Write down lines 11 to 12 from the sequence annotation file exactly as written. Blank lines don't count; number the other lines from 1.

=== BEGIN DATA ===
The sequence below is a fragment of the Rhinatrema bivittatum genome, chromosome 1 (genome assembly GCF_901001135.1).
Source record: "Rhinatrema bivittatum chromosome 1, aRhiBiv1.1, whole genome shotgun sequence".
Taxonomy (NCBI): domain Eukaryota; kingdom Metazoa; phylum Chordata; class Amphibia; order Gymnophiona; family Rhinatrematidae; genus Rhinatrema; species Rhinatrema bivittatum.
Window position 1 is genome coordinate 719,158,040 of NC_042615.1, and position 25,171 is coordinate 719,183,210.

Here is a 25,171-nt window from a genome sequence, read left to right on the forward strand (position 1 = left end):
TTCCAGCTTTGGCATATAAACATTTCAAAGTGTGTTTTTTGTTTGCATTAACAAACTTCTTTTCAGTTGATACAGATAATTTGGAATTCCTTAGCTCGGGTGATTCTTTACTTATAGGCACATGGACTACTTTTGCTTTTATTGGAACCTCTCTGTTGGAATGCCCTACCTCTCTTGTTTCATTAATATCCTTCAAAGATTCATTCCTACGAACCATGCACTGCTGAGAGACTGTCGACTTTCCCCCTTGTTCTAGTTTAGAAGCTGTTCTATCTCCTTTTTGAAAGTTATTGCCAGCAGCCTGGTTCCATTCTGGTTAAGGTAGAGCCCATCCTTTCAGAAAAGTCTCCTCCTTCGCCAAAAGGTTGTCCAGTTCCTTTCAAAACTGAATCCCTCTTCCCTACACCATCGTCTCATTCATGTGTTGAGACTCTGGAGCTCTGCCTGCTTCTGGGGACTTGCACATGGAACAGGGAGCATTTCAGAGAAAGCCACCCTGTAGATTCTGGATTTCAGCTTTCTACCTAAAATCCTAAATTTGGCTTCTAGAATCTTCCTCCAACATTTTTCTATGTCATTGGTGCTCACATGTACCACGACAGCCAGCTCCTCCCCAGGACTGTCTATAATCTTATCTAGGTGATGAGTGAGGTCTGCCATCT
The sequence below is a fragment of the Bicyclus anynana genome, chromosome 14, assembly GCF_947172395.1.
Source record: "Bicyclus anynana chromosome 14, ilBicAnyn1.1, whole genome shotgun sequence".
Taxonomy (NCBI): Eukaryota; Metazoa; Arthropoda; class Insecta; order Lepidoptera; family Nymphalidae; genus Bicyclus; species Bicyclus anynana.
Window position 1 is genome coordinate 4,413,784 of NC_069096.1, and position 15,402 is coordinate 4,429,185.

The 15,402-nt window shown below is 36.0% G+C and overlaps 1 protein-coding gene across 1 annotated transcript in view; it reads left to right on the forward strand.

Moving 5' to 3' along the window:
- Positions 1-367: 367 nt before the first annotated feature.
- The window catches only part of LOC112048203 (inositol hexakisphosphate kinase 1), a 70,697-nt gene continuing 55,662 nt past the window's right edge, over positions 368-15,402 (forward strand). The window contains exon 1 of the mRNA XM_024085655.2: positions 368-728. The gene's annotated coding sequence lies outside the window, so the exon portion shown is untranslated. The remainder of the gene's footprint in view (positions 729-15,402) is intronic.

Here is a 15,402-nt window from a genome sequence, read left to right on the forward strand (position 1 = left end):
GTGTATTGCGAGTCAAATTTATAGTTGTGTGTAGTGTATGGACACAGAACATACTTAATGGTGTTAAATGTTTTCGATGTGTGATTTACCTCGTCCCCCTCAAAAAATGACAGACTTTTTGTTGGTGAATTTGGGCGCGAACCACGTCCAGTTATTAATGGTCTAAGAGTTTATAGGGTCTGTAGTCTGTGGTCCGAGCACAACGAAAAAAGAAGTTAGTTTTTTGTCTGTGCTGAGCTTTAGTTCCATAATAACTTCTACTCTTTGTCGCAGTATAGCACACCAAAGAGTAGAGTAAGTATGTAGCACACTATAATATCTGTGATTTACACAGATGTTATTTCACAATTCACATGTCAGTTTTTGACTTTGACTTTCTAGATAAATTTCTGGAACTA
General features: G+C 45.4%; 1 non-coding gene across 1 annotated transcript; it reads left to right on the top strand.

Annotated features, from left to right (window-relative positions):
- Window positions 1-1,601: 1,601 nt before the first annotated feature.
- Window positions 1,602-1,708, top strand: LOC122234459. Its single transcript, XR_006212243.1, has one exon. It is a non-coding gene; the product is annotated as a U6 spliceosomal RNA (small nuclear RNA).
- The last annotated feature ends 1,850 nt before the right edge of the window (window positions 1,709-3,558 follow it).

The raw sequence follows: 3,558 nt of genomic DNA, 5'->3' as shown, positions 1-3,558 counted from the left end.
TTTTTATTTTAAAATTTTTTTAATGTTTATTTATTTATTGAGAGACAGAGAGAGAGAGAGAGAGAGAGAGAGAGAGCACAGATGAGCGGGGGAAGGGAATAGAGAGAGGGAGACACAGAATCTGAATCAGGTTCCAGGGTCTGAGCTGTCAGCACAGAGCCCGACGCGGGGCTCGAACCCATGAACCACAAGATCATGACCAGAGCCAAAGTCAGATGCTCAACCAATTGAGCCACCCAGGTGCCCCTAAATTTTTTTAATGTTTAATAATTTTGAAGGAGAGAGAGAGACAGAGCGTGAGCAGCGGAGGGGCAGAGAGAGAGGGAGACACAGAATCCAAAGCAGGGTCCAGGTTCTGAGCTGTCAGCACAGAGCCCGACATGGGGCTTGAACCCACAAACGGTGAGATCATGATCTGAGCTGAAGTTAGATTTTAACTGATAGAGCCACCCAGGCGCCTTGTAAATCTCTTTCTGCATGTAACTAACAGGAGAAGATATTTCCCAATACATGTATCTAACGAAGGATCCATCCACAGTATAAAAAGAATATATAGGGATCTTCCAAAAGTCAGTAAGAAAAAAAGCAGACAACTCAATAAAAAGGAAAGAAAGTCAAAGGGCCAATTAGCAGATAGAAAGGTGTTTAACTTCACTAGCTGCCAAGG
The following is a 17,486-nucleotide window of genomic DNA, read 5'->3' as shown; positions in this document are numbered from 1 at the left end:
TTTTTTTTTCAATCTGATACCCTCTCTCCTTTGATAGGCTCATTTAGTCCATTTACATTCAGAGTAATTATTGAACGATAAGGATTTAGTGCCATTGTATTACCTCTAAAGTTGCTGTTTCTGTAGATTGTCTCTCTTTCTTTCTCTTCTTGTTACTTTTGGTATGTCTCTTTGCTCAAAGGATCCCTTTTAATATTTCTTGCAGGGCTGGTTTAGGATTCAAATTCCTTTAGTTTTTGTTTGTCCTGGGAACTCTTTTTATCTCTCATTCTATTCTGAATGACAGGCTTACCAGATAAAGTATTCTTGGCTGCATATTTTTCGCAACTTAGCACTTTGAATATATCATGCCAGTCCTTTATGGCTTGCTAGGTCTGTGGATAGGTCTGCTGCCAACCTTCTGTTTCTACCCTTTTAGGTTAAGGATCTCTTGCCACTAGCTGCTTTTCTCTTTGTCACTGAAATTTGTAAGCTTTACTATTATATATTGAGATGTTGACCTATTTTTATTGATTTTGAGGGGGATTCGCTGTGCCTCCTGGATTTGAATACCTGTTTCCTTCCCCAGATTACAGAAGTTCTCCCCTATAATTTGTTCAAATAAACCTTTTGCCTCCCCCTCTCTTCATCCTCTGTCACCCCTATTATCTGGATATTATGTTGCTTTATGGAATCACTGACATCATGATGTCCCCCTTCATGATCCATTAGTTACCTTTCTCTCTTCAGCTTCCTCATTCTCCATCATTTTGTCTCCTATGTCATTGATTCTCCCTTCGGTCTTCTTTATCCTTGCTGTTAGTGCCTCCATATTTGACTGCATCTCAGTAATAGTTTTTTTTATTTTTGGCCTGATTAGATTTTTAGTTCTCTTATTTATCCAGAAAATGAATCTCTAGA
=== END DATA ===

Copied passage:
The 15,402-nt window shown below is 36.0% G+C and overlaps 1 protein-coding gene across 1 annotated transcript in view; it reads left to right on the forward strand.

Moving 5' to 3' along the window: